Conversion Date — The analog TV channels will go dark beginning on February 17, 2009, and must complete the process by June 12, 2009. Those dates are rapidly approaching. Most people will notice no difference since most people get cable TV or use a satellite service. Folks that receive an over-the-air signal either need to get a converter box or upgrade to a new TV set. Don't listen to the hype and the truck-stop conspiracy talk and end up making a bad decision. Learn the facts, and be assured that most people will notice no difference.

Converter Boxes — The low-cost converter boxes are now available in quantity. You can get up to two $40 coupons from the US Government via the website. Note that the converter boxes only support stereo audio and analog video, so while they will look great on analog TV sets, you will not get HD quality pictures on HD sets. You need one of the more advanced ATSC Tuners or a tuner built into a newer HD TV set to get an HD quality TV picture from an over-the-air source.

Channel Swapping — TV stations have been operating their digital transmitters on new TV channels. For example, channel 5 runs their digital transmitter on channel 50. In recent months, a large number of TV stations have petitioned the FCC to change their channel numbers. The FCC has now approved this change. Up to one-third of all TV stations will change their channel numbers once again on the day of the cut-over. This impacts viewers in two ways. First, existing DTV viewers will need to rescan their TV channels after the cut-over to pick up the stations that move to new channels. Second, while all the of the Twin Cities DTV channels are on UHF, some channels will move back to VHF, which means that people will need the older and larger VHF antennas as well as the newer and smaller UHF antennas. More details on this will follow.

Low Power Analog — Only full-power analog TV is going dark. Low power analog TV, Class A TV, and analog TV translator stations are being allowed to continue after the cut-over date. The twin cities has a number of low power stations, and many out-state towns have translator stations for the bigger twin cities TV stations. If you plan to continue to watch analog TV after the cut-over date, and you plan to get a converter box, make sure that the converter box has a feature called analog pass-through.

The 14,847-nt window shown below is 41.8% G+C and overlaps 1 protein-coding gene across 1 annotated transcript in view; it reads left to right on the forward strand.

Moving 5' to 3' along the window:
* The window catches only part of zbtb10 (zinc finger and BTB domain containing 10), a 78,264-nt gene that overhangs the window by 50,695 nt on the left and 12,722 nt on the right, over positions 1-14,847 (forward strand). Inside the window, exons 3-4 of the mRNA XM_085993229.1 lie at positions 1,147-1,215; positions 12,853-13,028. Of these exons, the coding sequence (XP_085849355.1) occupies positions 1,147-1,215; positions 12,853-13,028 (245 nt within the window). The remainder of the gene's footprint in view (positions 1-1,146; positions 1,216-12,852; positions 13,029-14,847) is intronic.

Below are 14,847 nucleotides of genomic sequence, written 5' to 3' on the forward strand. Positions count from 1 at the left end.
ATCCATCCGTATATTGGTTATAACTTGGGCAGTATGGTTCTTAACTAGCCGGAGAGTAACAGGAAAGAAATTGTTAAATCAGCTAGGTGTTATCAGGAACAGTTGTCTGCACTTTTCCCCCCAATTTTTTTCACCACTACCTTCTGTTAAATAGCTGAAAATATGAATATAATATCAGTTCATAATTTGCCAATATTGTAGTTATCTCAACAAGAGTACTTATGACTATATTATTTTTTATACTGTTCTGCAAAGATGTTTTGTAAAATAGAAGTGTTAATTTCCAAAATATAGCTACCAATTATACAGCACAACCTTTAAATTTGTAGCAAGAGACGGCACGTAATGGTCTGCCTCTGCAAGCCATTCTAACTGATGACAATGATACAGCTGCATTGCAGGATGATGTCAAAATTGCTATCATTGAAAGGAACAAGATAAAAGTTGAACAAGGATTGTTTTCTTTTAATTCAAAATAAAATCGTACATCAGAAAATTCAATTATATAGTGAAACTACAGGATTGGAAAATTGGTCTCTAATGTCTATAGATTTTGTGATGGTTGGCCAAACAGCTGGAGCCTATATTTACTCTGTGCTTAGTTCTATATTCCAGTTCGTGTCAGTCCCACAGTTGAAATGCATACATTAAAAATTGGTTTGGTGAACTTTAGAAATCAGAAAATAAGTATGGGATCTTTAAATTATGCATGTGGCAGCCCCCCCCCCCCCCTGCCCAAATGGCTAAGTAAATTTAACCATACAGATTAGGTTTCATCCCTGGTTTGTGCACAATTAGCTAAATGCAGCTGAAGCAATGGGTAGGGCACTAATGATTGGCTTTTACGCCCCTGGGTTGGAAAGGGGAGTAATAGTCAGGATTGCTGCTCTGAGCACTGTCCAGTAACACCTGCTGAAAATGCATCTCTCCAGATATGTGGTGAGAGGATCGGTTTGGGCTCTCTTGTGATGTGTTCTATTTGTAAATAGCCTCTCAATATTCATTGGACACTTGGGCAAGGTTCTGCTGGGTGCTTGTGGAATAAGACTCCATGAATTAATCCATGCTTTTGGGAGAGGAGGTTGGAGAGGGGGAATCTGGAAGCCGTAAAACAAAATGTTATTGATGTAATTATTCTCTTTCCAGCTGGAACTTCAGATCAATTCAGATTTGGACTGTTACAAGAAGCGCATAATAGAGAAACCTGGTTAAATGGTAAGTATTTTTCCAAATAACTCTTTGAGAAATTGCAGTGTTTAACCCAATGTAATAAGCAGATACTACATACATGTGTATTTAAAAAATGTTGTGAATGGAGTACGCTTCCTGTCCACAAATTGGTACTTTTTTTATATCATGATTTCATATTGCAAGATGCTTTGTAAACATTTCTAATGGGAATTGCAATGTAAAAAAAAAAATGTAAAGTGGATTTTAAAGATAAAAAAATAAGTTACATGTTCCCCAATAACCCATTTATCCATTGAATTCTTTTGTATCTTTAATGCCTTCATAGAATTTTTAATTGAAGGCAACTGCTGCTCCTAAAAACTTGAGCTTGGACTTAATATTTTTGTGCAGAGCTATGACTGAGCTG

Twin Cities Public TV — TPT has changed their plans for their DTV roll-out. Gone is the PBS Create channel, Kids, the dedicated HD channel, and channel 17. As of the end of December, 2-1 is TPT2 in SD, while 2-2 is TPT2 in HD. The final channel line-up will be 2-1 as TPT2-HD, 2-2 as TPT-MN, 2-3 as TPT-LIFE, and 2-4 as TPT-Weather. At the cut-over, 2-3 and 2-4 will be on the old channel 17 (DTV channel 16) equipment, which is lower in power than the main channel 2 transmitters. TPT has applied for a new channel number where they can run at full power, which has been approved by the FCC, but it has not yet been approved by Canada. As a result, 2-3 and 2-4 will be harder to get than 2-1 and 2-2.

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Popular Q&A
I don't have cable or satellite, we hooked outdoor antenna up and have had great reception but not now, WHY!!? | Yahoo Answers

ever since television stations went digital we have had our televisions hooked up to an outdoor antenna and have gotten great reception until about two weeks ago now we have no signal, why has this happened and can we do anything to correct it???

Check the cable. You may have had a hungry rat or squirrel chewing on your wires. If that doesn't reveal any problem, plug the antenna input into a different TV and see if that works. If so, it's your TV. If not, it's the antenna or cable. If the first two fixes don't work, try running a second cable from the antenna to the TV to completely bypass the original cable. Finally, verify that the antenna is positioned properly and didn't get blown off line or something.